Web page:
Report explores UN financing architecture and hard choices ahead for multilateralism

6 Sep 2019
Report explores UN financing architecture and hard choices ahead for multilateralism

Today, at the UN headquarters in New York, the Dag Hammarskjöld Foundation and the UN Multi-Partner Trust Fund Office have released a new report on the financing of the UN development system, using the latest available public funding and expenditure data from over 40 UN entities. It includes two data visualizations: flows from the top 10 contributors to the UN since 2010 and UN expenditure in the group of 50 countries defined as crisis-affected. The report also presents ideas and initiatives from 25 prominent experts from outside and inside the UN System on the financing choices that lie ahead.

The report authors claim that “time is short”. Not only is 2030 approaching, but there is little time to take the necessary actions to prevent irreversible setbacks and development losses. Climate change, health, migration, armed conflict and inequality- all need urgent action and multilateral approaches to be at the cent of global action. It is, as a result, time for hard choices. Choices that governments, leaders, investors and citizens need to make about when and how to fund a multilateral approach to tackle these development challenges.

With an ongoing comprehensive reform process of the financing of the United Nations, the report aims to provide evidence to back up the hard choices and additional insight on the recently approved UN Funding Compact, an agreement between Member States and the UN to deliver better results on the ground, increase transparency and efficiency, and generate more flexible funding.

Revenues: growing but regular resources decreasing

The UN total revenue in 2017 was US$ 53.2 billion, an increase of US$ 3.9 billion compared to the previous year, with most of the funding directly provided by governments, of which 65% came from just 12 countries.

However, more than half of all the UN revenue (57%) was earmarked to a specific project, theme, region or country, confirming the decline of flexible contributions to the UN. The UN funding structure differs from other multilateral institutions and development banks. The nature of the funding is changing the multilateral character of the UN.

A  data visualization has been developed to map flows from the top 10 contributors to the UN since 2010, showing the evolution of their contributions and how their contributions are channeled through different UN entities.

Expenditure: mostly for crisis affected countries

Regarding UN expenditures, the report data shows that the UN indeed invests were most is needed: particularly in crisis affected countries. 32% of the funding went to humanitarian assistance, a four percent growth, while the share of funding for development and peacekeeping has remained stable (39% and 19% respectively). Africa is the region with highest UN expenditures (35%), followed by Western Asia (23%), Asia and the Pacific (13%), Americas (10%) and Europe (3%).

Expenditure in the group of 50 countries defined as crisis-affected was 76% of the total UN country-level operational expenditures. To further facilitate interaction with UN expenditures data, the report authors have developed an online tool that allows users to explore this data from 2010 to 2017.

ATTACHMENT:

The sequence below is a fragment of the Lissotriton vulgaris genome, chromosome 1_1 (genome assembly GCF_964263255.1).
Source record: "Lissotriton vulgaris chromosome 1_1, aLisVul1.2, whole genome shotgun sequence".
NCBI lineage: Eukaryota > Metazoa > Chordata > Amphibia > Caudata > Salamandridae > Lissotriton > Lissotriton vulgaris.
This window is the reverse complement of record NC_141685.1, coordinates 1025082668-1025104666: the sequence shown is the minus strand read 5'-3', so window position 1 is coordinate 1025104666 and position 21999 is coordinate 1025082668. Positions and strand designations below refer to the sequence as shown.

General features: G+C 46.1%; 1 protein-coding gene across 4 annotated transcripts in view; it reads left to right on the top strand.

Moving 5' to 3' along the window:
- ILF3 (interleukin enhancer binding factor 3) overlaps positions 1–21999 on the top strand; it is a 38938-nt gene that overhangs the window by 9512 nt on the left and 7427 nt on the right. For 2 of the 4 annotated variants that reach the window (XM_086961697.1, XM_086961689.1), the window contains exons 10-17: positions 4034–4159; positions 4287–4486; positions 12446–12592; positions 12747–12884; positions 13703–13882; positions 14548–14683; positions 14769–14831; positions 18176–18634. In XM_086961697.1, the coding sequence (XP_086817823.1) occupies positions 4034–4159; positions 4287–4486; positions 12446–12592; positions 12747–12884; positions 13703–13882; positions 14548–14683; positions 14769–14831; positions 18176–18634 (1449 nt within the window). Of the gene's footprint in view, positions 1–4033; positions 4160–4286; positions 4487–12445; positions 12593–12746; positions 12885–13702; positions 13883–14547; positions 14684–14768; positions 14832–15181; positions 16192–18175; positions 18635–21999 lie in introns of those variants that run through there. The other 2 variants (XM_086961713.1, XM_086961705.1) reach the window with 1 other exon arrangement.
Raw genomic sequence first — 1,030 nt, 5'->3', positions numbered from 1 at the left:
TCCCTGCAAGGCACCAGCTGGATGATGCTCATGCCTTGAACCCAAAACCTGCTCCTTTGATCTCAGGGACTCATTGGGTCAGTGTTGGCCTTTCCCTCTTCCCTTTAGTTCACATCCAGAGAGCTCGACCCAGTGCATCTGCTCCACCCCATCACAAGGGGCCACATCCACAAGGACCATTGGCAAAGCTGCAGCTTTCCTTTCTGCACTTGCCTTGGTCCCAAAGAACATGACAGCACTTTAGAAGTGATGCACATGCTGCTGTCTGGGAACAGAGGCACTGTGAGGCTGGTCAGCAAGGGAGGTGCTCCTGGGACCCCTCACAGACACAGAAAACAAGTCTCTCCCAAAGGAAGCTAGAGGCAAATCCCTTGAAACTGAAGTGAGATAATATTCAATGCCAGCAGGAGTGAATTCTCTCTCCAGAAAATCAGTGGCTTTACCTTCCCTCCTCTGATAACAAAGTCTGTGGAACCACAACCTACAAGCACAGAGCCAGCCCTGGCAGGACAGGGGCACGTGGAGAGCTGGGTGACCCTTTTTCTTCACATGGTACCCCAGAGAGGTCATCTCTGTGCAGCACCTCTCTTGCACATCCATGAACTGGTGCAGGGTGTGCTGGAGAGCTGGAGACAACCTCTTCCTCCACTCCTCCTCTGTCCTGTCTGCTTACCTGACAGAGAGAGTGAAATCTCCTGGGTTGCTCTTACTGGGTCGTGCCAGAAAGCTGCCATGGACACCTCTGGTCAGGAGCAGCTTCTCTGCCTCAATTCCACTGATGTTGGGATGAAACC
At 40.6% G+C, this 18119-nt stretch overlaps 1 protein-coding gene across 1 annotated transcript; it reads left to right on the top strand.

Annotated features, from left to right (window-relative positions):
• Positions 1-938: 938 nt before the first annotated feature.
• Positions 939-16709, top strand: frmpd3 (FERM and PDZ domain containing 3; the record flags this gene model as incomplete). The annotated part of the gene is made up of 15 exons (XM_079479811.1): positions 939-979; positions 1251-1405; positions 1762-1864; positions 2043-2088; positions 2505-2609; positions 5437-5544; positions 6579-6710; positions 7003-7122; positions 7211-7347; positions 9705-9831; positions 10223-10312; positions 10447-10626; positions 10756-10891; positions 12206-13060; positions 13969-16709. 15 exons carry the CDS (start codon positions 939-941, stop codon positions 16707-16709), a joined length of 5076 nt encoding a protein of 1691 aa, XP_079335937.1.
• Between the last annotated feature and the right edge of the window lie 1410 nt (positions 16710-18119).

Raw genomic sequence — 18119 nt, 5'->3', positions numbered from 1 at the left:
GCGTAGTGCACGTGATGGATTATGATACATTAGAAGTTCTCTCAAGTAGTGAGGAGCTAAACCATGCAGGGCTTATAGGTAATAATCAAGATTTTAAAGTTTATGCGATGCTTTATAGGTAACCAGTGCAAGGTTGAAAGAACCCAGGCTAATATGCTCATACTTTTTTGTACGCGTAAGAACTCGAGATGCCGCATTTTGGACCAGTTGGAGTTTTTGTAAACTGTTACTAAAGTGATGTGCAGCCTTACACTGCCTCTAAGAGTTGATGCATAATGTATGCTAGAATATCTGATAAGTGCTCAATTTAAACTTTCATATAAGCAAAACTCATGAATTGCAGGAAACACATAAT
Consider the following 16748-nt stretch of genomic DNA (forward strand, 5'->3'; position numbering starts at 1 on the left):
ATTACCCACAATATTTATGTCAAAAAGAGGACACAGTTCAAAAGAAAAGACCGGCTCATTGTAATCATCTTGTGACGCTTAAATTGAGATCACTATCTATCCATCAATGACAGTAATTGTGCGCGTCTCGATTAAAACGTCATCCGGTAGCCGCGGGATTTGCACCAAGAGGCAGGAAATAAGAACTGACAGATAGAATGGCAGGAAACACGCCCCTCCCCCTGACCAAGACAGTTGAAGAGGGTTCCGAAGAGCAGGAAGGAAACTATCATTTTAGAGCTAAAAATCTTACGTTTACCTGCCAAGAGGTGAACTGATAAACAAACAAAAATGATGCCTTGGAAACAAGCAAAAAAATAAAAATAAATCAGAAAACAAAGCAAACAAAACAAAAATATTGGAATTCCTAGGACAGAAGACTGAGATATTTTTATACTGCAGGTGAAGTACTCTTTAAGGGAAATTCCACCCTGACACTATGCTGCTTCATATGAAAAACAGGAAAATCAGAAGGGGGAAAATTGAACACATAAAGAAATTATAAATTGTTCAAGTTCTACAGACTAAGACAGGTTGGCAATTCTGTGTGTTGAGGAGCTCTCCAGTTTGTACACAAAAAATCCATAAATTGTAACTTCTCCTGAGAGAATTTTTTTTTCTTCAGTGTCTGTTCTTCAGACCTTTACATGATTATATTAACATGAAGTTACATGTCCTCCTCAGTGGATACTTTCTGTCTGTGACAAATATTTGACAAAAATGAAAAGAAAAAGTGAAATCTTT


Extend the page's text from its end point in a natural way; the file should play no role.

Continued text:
The report also shows that ten countries account for 30% of UN total expenditures, with a growing share of these expenditures being for humanitarian purposes. The highest expenditures are in countries in protracted crisis. UN expenditures have grown rapidly in countries with escalating humanitarian such as in Yemen or Nigeria, and have dropped in countries where peacekeeping missions ended, for example, in Côte d'Ivoire, Haiti and Liberia. This data is provided to support current debates on the need of financing models for the humanitarian-development-peace nexus, the trajectory of countries from a crisis context to a pathway of long-term sustainable development.

With multilateralism on trial, hard choices lie ahead

The report authors acknowledge that the UN system-wide financial data is far from perfect. The UN has awoken though to the importance of having good quality, system-wide financial data. For example, in the fourth quarter of 2019 the UN adopted a set of common data standards for UN system-wide financial reporting - increasing transparency and accountability in the UN further.

The financial analysis is complemented by essays from prominent experts who provide insights on how financing flows are impacting the Sustainable Development Goals. There is a recognition that facing the general discontent with multilateralism today provides an opportunity to rethink. Multilateralism is a way to exercise leadership, not to abject it. It is also argued that discussions on financing multilateralism should be not only about volume but also about purpose, distribution and structure, and how to make smart choices. Experts also discuss financing instruments such as pooled funding, which are providing new opportunities for the UN system to address interconnected sustainable development challenges. Experts also agrees that this is time to invest in multilateral solutions and hard choices to be made.

  • Report can be downloaded at: link.
  • Executive summary and visualizations (with embedding code): link.

 

 

Contact information

 

Annika Östman

Communications Manager

Dag Hammarskjöld Foundation

annika.ostman@daghammarskjold.se

+46 (0)76-541 10 04

 

Raul de Mora

Communications Specialist

UN Multi-Partner Trust Fund Office

raul.de.mora@undp.org

+1 631 464 8617

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